Last week Lifelong Londoner was in New York, the second most exciting city in the world.
It belongs to everyone.Don’t worry if you haven’t been there; you know it already. It’s the most filmed location in the world. It’s the heart and lungs of New York: Central Park
We went there on a Monday, hoping to escape the crowds, but still, with temperatures climbing to the twenties, and an uninterrupted blue sky, it was awash with people, and dogs (a lot of dogs – New Yorkers love their dogs). We took a rowing boat out on one of the lakes and passed little islets colonised by turtles and drifted under bridges famous for a thousand fictional and real romantic encounters. A prep school (in the American sense of exclusive private school) on their spring break tour (you’re not allowed to say Easter here) had bagged most of the other boats, and handsome teenage boys in chinos and ties swopped competitive insults across the water. Afterwards, we headed for the Boathouse Restaurant by the lake. It doesn’t take reservations (we had to wait nearly an hour), it serves food which isn’t just hamburgers and hot dogs, and you sit in the shade and watch the sun gleaming off the water. Then we strolled down the Mall to the south side of the park, flanked by statues of famous writers (mostly English) and lay in the sun as our daughter scrambled on the rocks and explored one of the twenty-two children’s playgrounds.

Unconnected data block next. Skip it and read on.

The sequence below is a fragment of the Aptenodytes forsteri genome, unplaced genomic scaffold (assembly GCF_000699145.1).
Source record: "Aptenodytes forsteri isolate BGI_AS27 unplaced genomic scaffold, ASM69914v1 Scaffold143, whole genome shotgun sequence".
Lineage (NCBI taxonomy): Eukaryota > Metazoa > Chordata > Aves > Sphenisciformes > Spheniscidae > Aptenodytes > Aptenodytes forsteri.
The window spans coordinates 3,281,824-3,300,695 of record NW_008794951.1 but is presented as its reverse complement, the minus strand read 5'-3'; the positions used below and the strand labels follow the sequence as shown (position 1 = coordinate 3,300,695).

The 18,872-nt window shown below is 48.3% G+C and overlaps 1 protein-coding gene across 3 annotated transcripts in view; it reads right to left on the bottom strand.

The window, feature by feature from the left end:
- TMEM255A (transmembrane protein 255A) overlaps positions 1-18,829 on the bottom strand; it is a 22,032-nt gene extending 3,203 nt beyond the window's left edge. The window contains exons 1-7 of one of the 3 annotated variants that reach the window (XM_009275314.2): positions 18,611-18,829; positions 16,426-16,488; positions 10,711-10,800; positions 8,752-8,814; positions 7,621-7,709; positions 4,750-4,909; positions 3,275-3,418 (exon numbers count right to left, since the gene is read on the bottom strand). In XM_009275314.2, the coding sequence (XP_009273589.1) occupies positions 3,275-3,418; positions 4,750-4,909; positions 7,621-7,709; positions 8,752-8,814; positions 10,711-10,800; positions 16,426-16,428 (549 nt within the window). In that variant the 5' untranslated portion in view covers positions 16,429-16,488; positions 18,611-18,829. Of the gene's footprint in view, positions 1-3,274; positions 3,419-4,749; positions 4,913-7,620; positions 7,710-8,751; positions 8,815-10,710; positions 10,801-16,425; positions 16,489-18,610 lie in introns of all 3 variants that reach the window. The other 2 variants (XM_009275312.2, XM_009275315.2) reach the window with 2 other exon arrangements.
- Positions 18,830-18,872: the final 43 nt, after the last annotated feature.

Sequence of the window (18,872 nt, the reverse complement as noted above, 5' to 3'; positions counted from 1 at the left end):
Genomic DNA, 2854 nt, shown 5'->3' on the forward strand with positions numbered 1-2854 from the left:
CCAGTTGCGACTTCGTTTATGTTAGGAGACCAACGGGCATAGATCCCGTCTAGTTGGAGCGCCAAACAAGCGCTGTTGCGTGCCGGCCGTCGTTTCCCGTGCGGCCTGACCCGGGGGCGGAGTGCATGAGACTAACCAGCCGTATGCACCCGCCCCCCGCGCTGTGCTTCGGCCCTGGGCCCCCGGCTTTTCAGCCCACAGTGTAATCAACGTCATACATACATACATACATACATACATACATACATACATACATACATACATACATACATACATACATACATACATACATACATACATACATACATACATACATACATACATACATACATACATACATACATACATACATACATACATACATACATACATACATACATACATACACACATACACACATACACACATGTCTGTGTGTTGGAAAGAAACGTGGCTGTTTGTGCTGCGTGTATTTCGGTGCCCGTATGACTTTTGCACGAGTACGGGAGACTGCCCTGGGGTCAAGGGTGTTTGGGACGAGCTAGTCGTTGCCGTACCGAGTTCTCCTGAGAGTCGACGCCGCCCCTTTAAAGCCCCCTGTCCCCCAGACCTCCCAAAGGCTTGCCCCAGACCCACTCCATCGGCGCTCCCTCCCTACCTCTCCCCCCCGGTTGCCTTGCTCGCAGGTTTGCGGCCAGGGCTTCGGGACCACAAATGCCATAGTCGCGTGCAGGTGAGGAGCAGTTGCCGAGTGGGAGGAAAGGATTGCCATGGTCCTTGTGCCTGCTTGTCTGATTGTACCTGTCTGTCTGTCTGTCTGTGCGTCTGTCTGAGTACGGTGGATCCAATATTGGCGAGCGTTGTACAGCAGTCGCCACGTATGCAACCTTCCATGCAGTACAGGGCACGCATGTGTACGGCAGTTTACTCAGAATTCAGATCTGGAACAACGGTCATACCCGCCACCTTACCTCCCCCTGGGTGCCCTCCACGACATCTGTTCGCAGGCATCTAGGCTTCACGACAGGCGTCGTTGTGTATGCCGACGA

The day before, I’d taken an early morning run, exploring the north part of the park. There is a theatre, which in the summer stages Shakespeare plays in front of another lake, for free; tickets are handed out on a first come, first served basis, and the line starts at dawn. There are half a dozen baseball diamonds which anyone can use. There are carefully maintained jogging and cycle trails, with regularly placed water fountains. On the day I ran, they were preparing for a Women’s Half Marathon, the volunteers already walking the course and setting up the drinks tables. The Jacqueline Kennedy Onassis Reservoir at the top of the park is circled by a running track, and your efforts are rewarded by a panoramic view of the iconic Manhattan skyline.
The park is New Yorkers’ backyard, in a city where even the phenomenally wealthy don’t have backyards. The sense of ownership is apparent from the naming of benches. One, welcoming a new born baby boy ‘to the world and to New York’, was dated April 1966. Where is that 48 year old now? What has his life been? Does he ever come back to his bench? Some announced proposals of marriage. One simply said ‘What a day!’ Private moments, celebrated in public.
A couple of cafes, the Zoo, and a handful of mobile stalls selling pretzels and soft drinks are the only commercial enterprises allowed in the park. You have to spend a few days in New York to realise how remarkable this is. Two square miles with almost no one selling you anything. Two square miles of prime real estate on the most expensive twenty square miles in the world and no one has built on it. Two square miles where you can lose your way among rocks and trees. Two square miles that belong to everyone, wherever they come from.Two square miles that are everyone’s backyard.